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High Voltage Interface (HVI) in Substations, Power Plants, and Cellular Towers Protect Against Lightning and Ground Potential Rise Damage
Service Interruptions are Guaranteed without an HVI on Wire-Line Communication Circuits

by Ernest M. Duckworth Jr., P.E., President-LPGI & Affiliates



WHY? To protect both power and telephone company (1) personnel, (2) equipment and (3) plant from the exposure of a remote ground due to a Ground Potential Rise (GPR). May also be used to protect anyone from the exposure of a remote ground due to a GPR from a power line fault or a lightning strike. A absolute necessity to insure power company protective relaying to minimize the chances of a major power blackout, and an absolute necessity to insure continued wireless telephone service from lightning strikes.

WHEN? When the GPR is capable of exceeding 1000V peak-asymmetrical an HVI must be used in-place of standard gas tube or solid state protection on communications pairs. The failure to use an HVI will result in equipment and cable damage, and represents a significant safety risk to personnel. An HVI must be used when there is any requirement for circuit reliability associated with the circuits that are connected to remote ground.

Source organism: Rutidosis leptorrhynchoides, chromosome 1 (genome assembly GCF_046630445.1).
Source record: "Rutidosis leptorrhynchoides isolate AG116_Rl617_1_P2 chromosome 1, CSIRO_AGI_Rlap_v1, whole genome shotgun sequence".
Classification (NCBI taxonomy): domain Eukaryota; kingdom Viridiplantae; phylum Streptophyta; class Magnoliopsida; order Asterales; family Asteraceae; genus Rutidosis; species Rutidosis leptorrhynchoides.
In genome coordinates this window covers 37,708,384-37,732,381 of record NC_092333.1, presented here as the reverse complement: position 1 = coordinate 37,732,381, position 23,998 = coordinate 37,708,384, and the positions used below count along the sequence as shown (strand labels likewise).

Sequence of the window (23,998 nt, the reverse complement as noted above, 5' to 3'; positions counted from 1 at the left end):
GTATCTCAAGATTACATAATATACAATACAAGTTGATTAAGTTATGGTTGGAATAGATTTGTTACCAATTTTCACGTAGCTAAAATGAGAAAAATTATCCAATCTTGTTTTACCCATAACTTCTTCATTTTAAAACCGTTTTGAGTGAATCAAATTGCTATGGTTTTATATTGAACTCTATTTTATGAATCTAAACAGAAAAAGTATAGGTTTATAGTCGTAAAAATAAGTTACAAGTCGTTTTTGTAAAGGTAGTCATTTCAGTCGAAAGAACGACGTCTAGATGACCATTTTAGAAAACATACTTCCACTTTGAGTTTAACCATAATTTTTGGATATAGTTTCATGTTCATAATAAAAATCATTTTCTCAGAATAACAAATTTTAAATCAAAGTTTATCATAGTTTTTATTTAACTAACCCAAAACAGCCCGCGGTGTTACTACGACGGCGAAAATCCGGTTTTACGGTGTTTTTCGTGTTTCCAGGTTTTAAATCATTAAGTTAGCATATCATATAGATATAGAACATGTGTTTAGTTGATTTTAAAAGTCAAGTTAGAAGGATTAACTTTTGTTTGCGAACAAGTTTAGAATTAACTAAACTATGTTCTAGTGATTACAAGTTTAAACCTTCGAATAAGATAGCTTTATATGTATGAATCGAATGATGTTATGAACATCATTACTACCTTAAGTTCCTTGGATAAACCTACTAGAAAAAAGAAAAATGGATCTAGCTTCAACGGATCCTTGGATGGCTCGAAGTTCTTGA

WHERE? An HVI is required at every high voltage location where there are circuits connected to a remote ground. A remote ground may be another high voltage location. An HVI should be placed on the ground grid and sheltered from the elements in a building.

HOW? This is a very good question! There are many basic rules and some information on the subject. The best way to learn how is to take a training seminar from LPGI & Affiliates. Also, a copy of IEEE Std. #487-2000 will be very helpful as will a visit to this web-site and  www.gpr-expert.com

Visualize the HVI as having a face (front-side) and a rear (back-side). The face is the high voltage side and isolates circuits from a remote ground. The rear is the low voltage or station side in which circuits do not leave the grid and are bonded to grid ground. Do not forget that PVC conduit is required for your cable entrance and steel conduit is recommended for the cables on the station. Also remember to protect the station side of your HVI from lightning surges and switching transients using solid state (five pin) cable pair protection.

Beware of the dangers of doing nothing! Gas tube or solid state pair protection are not an HVI and do not meet the requirements of IEEE Std. 487-2000. The use of an HVI is a recognized necessity both nationally and internationally. Major power blackouts can be traced to a failure of communications during protective relaying.

LPGI & Affiliates
962 Coronado Drive
Sedalia, CO 80135
Fax: 303-688-5551